Cinder Blocks[edit]

I love material science and that subsection, but the absorption of moisture by cinder blocks is not necessarily completley defined as capillarly - and probably doesn't belong in the article.

Ionic attraction[edit]

Intermolecular attraction "in general" should not be used as meaning "capillary"

For example: capillar and cavity: not the same word or definition

Now as to porosity, it is possible for moisture to be attracted ionically, due to lack of moisture of the material. Hydroscopic is a topic.

This obviously arrives at: the fact of dryness (below standard moisture at STP) and porosity allowing moisture to permeate within - is not capillary necessarily - or in general. Saying so would then define all chemical reacations as capillary: which is just more and more far afield from the definition.


Capillary \Cap"il*la*ry\, n.; pl. {Capillaries}. 1. A tube or vessel, extremely fine or minute. [1913 Webster]

more: caput (head) capilla (hair), captus (capturing, taking), capis (vessel). and these were used to describe things figuratively. (of latin/greek family origins)

It's frustrating to have words re-defined so that they no longer have individual meaning: it makes it impossible for those who wish a vocabulary with differentiation. (new webster's is awful with this, giving the same definitions for many words to all mean the same - which used to be different so as to convery different ideas)

Obviously what i mean is: capillary implies tubes, not porosity. defining the two as the same simply destroys the language. saying meniscus is capillary are the same is a next intrusion of common sense.

Assessment comment[edit]

The comment(s) below were originally left at Talk:Capillary action/Comments, and are posted here for posterity. Following several discussions in past years, these subpages are now deprecated. The comments may be irrelevant or outdated; if so, please feel free to remove this section.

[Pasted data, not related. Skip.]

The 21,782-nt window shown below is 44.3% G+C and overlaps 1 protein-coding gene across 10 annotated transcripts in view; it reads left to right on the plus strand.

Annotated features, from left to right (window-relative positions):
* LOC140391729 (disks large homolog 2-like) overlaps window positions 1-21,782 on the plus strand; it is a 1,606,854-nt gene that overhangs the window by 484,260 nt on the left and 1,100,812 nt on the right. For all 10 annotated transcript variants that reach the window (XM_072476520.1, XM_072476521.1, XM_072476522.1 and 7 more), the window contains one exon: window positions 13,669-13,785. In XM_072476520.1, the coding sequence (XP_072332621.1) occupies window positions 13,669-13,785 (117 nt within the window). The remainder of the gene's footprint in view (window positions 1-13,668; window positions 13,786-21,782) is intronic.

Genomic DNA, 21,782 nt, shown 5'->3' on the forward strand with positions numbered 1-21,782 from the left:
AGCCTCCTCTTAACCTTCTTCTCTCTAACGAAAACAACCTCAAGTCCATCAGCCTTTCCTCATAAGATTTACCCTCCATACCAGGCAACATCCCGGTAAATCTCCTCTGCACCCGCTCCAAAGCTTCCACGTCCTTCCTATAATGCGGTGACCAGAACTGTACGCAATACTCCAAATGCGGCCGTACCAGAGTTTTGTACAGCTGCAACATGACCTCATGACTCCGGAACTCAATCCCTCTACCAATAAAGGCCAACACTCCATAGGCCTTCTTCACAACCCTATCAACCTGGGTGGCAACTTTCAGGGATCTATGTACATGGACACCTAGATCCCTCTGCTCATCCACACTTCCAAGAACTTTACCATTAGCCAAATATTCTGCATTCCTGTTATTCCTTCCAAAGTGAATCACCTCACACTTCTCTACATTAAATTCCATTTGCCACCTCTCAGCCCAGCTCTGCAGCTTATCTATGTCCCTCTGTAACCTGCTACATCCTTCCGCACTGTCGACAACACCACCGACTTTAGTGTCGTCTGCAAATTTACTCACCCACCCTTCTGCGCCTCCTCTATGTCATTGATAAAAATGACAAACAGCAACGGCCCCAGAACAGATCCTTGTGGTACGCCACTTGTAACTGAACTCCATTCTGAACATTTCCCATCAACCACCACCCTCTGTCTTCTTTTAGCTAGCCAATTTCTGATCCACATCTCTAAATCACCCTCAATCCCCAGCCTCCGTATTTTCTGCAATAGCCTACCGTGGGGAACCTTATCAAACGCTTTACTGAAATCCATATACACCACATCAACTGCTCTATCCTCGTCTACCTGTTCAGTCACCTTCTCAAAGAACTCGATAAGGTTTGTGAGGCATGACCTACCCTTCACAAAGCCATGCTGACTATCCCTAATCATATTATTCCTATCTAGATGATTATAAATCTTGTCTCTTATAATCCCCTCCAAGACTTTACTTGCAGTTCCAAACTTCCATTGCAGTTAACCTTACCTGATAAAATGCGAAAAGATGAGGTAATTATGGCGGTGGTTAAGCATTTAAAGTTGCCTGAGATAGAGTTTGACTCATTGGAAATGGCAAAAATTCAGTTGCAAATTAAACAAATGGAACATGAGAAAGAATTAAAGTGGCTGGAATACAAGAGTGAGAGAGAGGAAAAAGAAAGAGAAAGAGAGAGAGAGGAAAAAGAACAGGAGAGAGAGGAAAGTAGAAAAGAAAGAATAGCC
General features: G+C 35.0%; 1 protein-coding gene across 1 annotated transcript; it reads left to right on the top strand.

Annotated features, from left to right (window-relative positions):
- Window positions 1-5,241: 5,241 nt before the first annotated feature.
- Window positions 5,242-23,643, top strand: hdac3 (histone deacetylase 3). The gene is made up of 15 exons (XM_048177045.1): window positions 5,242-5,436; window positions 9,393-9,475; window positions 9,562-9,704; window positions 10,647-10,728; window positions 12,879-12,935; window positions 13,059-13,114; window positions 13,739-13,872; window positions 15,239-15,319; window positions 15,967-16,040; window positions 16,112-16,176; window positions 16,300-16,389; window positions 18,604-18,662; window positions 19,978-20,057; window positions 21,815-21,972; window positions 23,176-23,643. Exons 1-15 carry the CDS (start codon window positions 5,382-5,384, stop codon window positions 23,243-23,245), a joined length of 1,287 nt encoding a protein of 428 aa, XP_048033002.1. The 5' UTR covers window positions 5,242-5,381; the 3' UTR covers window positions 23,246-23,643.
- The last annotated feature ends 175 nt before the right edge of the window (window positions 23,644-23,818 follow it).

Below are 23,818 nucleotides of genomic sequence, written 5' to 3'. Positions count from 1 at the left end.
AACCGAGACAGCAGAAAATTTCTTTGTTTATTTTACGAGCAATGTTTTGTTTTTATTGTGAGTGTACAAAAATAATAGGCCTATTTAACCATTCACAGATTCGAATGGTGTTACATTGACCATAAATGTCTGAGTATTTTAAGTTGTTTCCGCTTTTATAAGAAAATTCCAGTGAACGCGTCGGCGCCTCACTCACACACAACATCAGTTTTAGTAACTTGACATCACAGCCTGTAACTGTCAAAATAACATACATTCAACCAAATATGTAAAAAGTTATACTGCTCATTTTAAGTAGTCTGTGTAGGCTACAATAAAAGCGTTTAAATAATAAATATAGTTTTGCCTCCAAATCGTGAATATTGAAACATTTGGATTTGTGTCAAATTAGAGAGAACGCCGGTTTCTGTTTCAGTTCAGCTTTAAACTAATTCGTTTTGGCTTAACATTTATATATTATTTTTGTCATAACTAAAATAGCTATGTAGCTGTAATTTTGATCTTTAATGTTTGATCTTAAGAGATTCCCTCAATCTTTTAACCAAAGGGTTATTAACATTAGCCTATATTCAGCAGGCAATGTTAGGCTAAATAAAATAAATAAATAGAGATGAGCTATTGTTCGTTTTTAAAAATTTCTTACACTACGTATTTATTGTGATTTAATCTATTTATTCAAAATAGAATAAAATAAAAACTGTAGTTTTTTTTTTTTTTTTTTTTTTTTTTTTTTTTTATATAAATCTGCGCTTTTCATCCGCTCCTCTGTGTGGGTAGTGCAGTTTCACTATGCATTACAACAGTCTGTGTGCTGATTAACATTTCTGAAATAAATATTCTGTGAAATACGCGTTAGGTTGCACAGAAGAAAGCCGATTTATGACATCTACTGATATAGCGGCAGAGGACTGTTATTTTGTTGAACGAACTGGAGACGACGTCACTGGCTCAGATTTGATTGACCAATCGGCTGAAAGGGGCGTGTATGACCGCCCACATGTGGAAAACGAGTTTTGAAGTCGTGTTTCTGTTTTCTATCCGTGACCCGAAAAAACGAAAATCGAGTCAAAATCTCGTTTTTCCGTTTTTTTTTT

Rated "top" as high school/SAT biology content and important biophysical concept, e.g. water conduction in plant cells. The article could need some expansion with biological examples and context. - tameeria 05:10, 19 February 2007 (UTC)

Last edited at 05:10, 19 February 2007 (UTC). Substituted at 10:50, 29 April 2016 (UTC)

First figure seems wrong[edit]

The first figure, with caption "Capillary action of water compared to mercury, ..." is vague and looks to be wrong.

I think this was intended to illustrate 1: the difference in meniscus shape between water and mercury 2: narrower capillary tube produces more effect

It would help if the caption made this clear.

Further, and more serious, in the water section's five columns of water, the 2nd is (slightly) wider than the 3rd, yet has a higher meniscus. This appears to be wrong. Gwideman (talk) 18:31, 16 September 2019 (UTC)


How is Hooke not mentioned even once in the entire page about capillary action? He published the first scientific pamphlet about the phenomenon in april 1661...

Missentropi (talk) 18:28, 4 October 2019 (UTC)

Robert Hooke is mentioned in the "History" section, although only in a footnote. If you think this should be expanded, then edit the article. +mt 20:09, 6 October 2019 (UTC)